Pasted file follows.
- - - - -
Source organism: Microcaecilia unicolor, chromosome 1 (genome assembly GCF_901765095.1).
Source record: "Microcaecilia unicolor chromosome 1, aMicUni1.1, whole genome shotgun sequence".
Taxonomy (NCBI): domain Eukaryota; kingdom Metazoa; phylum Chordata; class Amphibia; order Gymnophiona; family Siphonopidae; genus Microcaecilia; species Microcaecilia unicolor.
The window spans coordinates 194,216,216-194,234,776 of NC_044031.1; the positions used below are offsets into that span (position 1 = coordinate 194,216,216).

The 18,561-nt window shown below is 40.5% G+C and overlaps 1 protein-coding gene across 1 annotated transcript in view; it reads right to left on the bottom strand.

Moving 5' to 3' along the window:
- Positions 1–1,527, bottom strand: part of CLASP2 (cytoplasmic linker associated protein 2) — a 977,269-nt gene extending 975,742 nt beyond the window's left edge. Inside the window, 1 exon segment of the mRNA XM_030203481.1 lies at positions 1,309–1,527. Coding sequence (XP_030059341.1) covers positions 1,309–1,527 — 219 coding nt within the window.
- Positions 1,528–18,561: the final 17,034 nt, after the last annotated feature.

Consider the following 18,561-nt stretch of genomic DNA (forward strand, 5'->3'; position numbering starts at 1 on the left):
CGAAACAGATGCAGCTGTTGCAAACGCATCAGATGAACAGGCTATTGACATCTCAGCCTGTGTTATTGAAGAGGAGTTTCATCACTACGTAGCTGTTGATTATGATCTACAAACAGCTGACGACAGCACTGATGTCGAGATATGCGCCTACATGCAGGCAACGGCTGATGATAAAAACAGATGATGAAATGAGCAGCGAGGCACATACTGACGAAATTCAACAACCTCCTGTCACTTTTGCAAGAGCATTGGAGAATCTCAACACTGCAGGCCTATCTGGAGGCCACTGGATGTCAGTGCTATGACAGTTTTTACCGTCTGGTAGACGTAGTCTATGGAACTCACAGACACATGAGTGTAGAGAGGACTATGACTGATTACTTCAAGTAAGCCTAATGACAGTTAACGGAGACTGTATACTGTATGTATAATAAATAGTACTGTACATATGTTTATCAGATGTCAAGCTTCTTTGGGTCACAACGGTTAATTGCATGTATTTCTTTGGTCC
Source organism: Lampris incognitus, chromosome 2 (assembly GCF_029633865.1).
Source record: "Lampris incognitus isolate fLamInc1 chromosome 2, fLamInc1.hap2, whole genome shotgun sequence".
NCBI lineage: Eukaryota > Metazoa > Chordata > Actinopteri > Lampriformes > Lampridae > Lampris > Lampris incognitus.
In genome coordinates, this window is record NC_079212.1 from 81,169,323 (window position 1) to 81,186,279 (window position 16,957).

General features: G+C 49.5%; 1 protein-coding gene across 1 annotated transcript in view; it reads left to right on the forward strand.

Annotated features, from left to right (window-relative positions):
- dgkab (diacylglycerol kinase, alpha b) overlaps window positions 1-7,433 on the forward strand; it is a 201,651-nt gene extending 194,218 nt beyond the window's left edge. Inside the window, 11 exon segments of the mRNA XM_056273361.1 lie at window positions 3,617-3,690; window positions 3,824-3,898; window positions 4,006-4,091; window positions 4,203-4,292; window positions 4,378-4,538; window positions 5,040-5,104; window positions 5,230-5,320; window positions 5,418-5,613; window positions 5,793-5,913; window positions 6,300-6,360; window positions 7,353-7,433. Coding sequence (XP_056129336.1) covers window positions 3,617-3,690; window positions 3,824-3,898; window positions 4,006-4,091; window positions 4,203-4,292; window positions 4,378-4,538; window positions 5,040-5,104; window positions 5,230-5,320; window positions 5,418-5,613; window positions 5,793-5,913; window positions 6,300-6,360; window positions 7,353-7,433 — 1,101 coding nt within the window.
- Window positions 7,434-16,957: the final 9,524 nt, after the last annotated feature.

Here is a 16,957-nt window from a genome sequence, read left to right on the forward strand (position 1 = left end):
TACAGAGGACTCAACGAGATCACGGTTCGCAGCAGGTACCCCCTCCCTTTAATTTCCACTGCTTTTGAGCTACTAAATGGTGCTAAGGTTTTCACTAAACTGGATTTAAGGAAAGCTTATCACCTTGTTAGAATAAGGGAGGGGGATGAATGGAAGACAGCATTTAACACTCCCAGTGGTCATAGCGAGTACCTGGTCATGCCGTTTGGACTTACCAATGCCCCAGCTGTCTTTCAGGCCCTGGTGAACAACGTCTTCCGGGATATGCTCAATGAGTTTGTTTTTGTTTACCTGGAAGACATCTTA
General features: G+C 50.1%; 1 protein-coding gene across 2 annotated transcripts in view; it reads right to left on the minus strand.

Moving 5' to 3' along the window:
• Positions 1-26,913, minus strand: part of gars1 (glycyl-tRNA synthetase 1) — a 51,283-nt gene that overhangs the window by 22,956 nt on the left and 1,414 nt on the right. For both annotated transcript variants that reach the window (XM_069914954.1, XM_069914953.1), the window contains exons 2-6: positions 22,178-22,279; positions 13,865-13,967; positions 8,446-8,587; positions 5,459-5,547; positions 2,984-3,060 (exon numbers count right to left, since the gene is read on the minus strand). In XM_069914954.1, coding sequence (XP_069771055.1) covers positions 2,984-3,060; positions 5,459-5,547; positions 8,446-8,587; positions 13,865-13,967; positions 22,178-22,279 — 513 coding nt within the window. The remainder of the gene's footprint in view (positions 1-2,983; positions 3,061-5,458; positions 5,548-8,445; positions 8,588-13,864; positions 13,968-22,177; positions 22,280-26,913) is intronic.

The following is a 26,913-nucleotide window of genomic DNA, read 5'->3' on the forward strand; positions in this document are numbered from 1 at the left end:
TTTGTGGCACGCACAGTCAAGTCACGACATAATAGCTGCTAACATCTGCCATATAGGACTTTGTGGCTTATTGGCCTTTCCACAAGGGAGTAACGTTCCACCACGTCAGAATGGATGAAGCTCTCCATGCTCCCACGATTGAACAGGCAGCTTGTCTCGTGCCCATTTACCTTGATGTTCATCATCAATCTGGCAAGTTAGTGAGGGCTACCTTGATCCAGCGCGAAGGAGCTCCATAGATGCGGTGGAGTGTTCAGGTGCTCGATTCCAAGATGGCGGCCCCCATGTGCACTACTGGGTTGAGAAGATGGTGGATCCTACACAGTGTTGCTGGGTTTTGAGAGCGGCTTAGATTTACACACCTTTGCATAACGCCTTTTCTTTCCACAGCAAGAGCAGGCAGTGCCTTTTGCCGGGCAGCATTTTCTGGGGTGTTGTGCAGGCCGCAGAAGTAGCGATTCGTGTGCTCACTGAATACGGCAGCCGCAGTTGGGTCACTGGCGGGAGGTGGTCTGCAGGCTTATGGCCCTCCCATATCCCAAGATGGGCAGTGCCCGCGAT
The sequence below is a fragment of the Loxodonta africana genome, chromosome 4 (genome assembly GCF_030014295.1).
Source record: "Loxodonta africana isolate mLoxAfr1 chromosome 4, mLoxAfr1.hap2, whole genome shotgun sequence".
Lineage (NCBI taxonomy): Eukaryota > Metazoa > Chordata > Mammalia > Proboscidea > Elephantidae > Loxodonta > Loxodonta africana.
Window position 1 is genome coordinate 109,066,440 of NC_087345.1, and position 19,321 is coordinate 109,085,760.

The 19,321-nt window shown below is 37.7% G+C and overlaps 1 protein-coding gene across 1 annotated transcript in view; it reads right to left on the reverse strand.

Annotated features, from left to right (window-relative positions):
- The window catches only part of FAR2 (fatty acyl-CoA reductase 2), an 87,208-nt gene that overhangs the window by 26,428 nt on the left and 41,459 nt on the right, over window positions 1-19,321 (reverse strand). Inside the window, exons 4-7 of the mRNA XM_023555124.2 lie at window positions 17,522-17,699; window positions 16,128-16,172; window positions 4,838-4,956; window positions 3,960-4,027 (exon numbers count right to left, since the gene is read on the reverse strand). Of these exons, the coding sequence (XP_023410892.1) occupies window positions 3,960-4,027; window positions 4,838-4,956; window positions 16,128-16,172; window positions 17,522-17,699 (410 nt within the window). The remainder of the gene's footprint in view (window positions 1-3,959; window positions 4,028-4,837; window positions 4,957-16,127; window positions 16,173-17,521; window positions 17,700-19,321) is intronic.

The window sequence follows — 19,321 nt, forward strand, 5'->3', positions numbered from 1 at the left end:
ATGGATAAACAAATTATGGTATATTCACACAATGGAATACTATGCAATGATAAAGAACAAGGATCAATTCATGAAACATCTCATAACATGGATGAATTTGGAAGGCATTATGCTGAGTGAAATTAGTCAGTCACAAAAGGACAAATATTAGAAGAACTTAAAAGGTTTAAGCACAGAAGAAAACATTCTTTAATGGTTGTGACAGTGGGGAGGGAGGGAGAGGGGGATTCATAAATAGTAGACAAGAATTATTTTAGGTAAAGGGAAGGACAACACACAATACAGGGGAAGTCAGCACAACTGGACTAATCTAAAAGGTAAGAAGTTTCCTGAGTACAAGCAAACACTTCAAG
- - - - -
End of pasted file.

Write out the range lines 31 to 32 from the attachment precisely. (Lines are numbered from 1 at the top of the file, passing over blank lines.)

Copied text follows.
Annotated features, from left to right (window-relative positions):
- The window catches only part of FAR2 (fatty acyl-CoA reductase 2), an 87,208-nt gene that overhangs the window by 26,428 nt on the left and 41,459 nt on the right, over window positions 1-19,321 (reverse strand). Inside the window, exons 4-7 of the mRNA XM_023555124.2 lie at window positions 17,522-17,699; window positions 16,128-16,172; window positions 4,838-4,956; window positions 3,960-4,027 (exon numbers count right to left, since the gene is read on the reverse strand). Of these exons, the coding sequence (XP_023410892.1) occupies window positions 3,960-4,027; window positions 4,838-4,956; window positions 16,128-16,172; window positions 17,522-17,699 (410 nt within the window). The remainder of the gene's footprint in view (window positions 1-3,959; window positions 4,028-4,837; window positions 4,957-16,127; window positions 16,173-17,521; window positions 17,700-19,321) is intronic.